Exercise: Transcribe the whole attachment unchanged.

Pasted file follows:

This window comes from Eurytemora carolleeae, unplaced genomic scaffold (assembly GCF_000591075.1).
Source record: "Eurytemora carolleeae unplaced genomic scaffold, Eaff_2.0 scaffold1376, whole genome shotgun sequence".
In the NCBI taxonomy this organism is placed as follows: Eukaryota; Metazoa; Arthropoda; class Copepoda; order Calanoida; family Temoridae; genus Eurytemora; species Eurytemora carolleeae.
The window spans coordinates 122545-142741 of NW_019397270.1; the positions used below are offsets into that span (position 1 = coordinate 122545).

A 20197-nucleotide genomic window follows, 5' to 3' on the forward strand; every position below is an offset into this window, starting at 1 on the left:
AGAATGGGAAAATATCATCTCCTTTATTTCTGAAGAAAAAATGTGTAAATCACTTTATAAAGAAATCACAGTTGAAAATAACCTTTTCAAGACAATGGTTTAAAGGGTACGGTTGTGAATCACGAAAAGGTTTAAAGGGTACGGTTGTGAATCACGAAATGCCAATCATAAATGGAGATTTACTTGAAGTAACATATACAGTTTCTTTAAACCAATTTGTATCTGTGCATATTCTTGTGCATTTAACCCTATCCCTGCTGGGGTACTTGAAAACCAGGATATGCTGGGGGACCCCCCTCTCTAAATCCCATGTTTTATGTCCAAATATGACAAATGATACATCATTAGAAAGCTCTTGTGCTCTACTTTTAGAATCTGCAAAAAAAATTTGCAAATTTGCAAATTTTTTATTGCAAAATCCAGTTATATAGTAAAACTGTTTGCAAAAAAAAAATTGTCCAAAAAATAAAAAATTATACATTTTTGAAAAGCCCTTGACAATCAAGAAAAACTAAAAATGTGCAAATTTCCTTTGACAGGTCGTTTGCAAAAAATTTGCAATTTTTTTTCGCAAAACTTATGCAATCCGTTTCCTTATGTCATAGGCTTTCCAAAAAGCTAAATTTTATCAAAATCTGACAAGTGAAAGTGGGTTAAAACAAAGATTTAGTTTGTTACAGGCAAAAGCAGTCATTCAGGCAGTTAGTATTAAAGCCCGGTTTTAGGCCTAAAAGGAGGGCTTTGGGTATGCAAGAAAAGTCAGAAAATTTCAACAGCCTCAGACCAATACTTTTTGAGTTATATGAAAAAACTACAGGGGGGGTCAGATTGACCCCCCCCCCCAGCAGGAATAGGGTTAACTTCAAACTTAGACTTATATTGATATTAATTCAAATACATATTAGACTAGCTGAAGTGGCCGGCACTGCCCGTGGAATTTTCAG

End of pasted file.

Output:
This window comes from Eurytemora carolleeae, unplaced genomic scaffold (assembly GCF_000591075.1).
Source record: "Eurytemora carolleeae unplaced genomic scaffold, Eaff_2.0 scaffold1376, whole genome shotgun sequence".
In the NCBI taxonomy this organism is placed as follows: Eukaryota; Metazoa; Arthropoda; class Copepoda; order Calanoida; family Temoridae; genus Eurytemora; species Eurytemora carolleeae.
The window spans coordinates 122545-142741 of NW_019397270.1; the positions used below are offsets into that span (position 1 = coordinate 122545).

A 20197-nucleotide genomic window follows, 5' to 3' on the forward strand; every position below is an offset into this window, starting at 1 on the left:
AGAATGGGAAAATATCATCTCCTTTATTTCTGAAGAAAAAATGTGTAAATCACTTTATAAAGAAATCACAGTTGAAAATAACCTTTTCAAGACAATGGTTTAAAGGGTACGGTTGTGAATCACGAAAAGGTTTAAAGGGTACGGTTGTGAATCACGAAATGCCAATCATAAATGGAGATTTACTTGAAGTAACATATACAGTTTCTTTAAACCAATTTGTATCTGTGCATATTCTTGTGCATTTAACCCTATCCCTGCTGGGGTACTTGAAAACCAGGATATGCTGGGGGACCCCCCTCTCTAAATCCCATGTTTTATGTCCAAATATGACAAATGATACATCATTAGAAAGCTCTTGTGCTCTACTTTTAGAATCTGCAAAAAAAATTTGCAAATTTGCAAATTTTTTATTGCAAAATCCAGTTATATAGTAAAACTGTTTGCAAAAAAAAAATTGTCCAAAAAATAAAAAATTATACATTTTTGAAAAGCCCTTGACAATCAAGAAAAACTAAAAATGTGCAAATTTCCTTTGACAGGTCGTTTGCAAAAAATTTGCAATTTTTTTTCGCAAAACTTATGCAATCCGTTTCCTTATGTCATAGGCTTTCCAAAAAGCTAAATTTTATCAAAATCTGACAAGTGAAAGTGGGTTAAAACAAAGATTTAGTTTGTTACAGGCAAAAGCAGTCATTCAGGCAGTTAGTATTAAAGCCCGGTTTTAGGCCTAAAAGGAGGGCTTTGGGTATGCAAGAAAAGTCAGAAAATTTCAACAGCCTCAGACCAATACTTTTTGAGTTATATGAAAAAACTACAGGGGGGGTCAGATTGACCCCCCCCCCCAGCAGGAATAGGGTTAACTTCAAACTTAGACTTATATTGATATTAATTCAAATACATATTAGACTAGCTGAAGTGGCCGGCACTGCCCGTGGAATTTTCAG